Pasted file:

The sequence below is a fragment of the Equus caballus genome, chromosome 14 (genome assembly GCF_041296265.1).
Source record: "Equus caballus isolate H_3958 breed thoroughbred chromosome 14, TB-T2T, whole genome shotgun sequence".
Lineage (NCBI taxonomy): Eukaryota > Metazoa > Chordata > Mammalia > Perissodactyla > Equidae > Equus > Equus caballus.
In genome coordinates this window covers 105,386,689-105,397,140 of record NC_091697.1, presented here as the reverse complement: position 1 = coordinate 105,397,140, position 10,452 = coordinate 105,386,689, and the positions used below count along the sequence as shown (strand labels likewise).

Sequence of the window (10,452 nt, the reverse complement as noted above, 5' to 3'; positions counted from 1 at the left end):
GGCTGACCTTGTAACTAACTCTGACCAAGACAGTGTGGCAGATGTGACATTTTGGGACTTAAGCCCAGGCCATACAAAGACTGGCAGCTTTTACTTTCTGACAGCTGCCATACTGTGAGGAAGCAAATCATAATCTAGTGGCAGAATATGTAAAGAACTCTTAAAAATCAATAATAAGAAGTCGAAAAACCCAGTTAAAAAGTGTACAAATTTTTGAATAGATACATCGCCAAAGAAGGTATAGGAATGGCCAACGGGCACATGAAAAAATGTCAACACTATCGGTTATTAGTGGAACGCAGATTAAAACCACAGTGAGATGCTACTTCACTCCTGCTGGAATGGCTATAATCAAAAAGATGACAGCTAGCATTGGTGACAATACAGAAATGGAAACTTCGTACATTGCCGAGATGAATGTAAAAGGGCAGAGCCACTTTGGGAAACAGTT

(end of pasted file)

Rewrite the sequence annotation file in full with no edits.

The sequence below is a fragment of the Equus caballus genome, chromosome 14 (genome assembly GCF_041296265.1).
Source record: "Equus caballus isolate H_3958 breed thoroughbred chromosome 14, TB-T2T, whole genome shotgun sequence".
Lineage (NCBI taxonomy): Eukaryota > Metazoa > Chordata > Mammalia > Perissodactyla > Equidae > Equus > Equus caballus.
In genome coordinates this window covers 105,386,689-105,397,140 of record NC_091697.1, presented here as the reverse complement: position 1 = coordinate 105,397,140, position 10,452 = coordinate 105,386,689, and the positions used below count along the sequence as shown (strand labels likewise).

Sequence of the window (10,452 nt, the reverse complement as noted above, 5' to 3'; positions counted from 1 at the left end):
GGCTGACCTTGTAACTAACTCTGACCAAGACAGTGTGGCAGATGTGACATTTTGGGACTTAAGCCCAGGCCATACAAAGACTGGCAGCTTTTACTTTCTGACAGCTGCCATACTGTGAGGAAGCAAATCATAATCTAGTGGCAGAATATGTAAAGAACTCTTAAAAATCAATAATAAGAAGTCGAAAAACCCAGTTAAAAAGTGTACAAATTTTTGAATAGATACATCGCCAAAGAAGGTATAGGAATGGCCAACGGGCACATGAAAAAATGTCAACACTATCGGTTATTAGTGGAACGCAGATTAAAACCACAGTGAGATGCTACTTCACTCCTGCTGGAATGGCTATAATCAAAAAGATGACAGCTAGCATTGGTGACAATACAGAAATGGAAACTTCGTACATTGCCGAGATGAATGTAAAAGGGCAGAGCCACTTTGGGAAACAGTT